I made it to the truck and equipped my bird lens. I then cautiously made my way back to the sandbar. At first I couldn’t see the sandpiper, but after some time it became visible behind a small rise in the sand, tail a-bobbing. I got into the water and laid flat, trying to conceal as much as my form as possible. I slowly moved toward my quarry, and found it to be surprisingly tolerant. Most shorebirds are in their basic, or non-breeding plumage this time of year. In the Spotted Sandpiper, I find this look to be just as striking as its breeding plumage, particularly the fine details on the wing coverts.

I watched the sandpiper through my lens as it moved up and down the edge of the sandbar, stalking and pouncing on prey, and flipping leaves and other bits of cover to see what tasty morsels might lie beneath. After it had scoured most of the sandbar’s perimeter it took off upriver, flying southward with its characteristic erratic wingbeats. I was left with a few images and a fine memory of an unexpected encounter of the best kind.

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Spotted Sandpiper on the prowl

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Spotted Sandpiper

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Spotted Sandpiper

I can’t say that I’ll miss the summer heat, but I will miss many of the familiar species that vanish for the year as summer turns to autumn.  I can’t be too sad, however, as each season in the Pineywoods has a unique cast of characters, and each year I look forward to seeing familiar faces and those that I have not yet had the pleasure of meeting in these wonderful, diverse forests.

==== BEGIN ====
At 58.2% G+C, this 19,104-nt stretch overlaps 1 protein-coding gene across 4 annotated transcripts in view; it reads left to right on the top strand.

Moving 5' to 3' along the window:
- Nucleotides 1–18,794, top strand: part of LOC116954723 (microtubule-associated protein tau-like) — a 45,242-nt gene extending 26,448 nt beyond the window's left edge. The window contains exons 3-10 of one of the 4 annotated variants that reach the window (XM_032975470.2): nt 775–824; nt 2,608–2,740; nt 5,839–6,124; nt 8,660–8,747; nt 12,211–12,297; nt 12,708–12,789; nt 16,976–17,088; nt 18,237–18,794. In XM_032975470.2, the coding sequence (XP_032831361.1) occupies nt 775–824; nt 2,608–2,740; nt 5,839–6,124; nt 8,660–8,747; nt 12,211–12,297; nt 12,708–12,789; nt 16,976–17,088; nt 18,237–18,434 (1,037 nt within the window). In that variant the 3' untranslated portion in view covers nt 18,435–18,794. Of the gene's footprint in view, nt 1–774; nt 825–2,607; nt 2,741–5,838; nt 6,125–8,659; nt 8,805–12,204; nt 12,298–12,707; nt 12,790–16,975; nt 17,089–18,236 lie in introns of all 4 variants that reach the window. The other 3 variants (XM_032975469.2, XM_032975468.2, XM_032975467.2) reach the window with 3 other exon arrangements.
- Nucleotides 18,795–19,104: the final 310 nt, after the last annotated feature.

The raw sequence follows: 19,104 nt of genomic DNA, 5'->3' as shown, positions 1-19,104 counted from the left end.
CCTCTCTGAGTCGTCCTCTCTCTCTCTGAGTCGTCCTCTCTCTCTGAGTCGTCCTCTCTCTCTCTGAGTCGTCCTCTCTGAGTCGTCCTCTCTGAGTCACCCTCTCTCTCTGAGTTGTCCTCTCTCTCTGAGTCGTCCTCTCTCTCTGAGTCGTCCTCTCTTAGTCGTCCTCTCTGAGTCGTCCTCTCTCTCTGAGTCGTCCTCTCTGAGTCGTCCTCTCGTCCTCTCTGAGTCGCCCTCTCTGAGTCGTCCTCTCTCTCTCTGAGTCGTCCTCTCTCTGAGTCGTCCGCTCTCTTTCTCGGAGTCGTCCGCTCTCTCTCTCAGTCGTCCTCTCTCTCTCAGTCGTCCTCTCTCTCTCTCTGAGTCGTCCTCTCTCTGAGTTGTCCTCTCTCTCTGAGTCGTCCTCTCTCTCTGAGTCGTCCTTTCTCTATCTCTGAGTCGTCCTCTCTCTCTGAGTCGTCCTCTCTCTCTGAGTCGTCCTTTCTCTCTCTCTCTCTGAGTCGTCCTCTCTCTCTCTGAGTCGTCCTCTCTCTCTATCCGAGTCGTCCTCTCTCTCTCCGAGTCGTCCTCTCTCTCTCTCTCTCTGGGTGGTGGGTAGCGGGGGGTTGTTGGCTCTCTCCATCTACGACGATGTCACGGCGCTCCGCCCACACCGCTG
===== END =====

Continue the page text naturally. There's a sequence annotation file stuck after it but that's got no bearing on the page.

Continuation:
Are we in East Texas or Appalachia?

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False Rue Anemone

I’m going to break my own rule again and make a post that is not about a species on my 2017 list of biodiversity goals to tell you about what may be, in my opinion, the nicest patch of forest in all of Texas.  A couple of years ago Carolina and I were fortunate enough to meet Susan and Viron through a mutual friend.  We joined them on a hike through the Sabine National Forest and it became clear that we were meant to be friends.  They shared our love for exploring wild places.  During our hike they talked about the property they owned in East Texas.  They mentioned some plants that they had on their property including bloodroot and trout lily, and naturally my ears perked up.  We parted ways with a promise to explore their land to see what other treasures it might hold.

We got our chance the next spring, and visited them at their home – a log cabin that they built themselves – nestled on a high ridge overlooking a steep, scenic slope.  As we approached the house I could already begin seeing drifts of Yellow Trout Lily (Erythronium rostratum) and clumps of Sabine River Wakerobin (Trillium gracile).  After visiting for a while we set out to explore.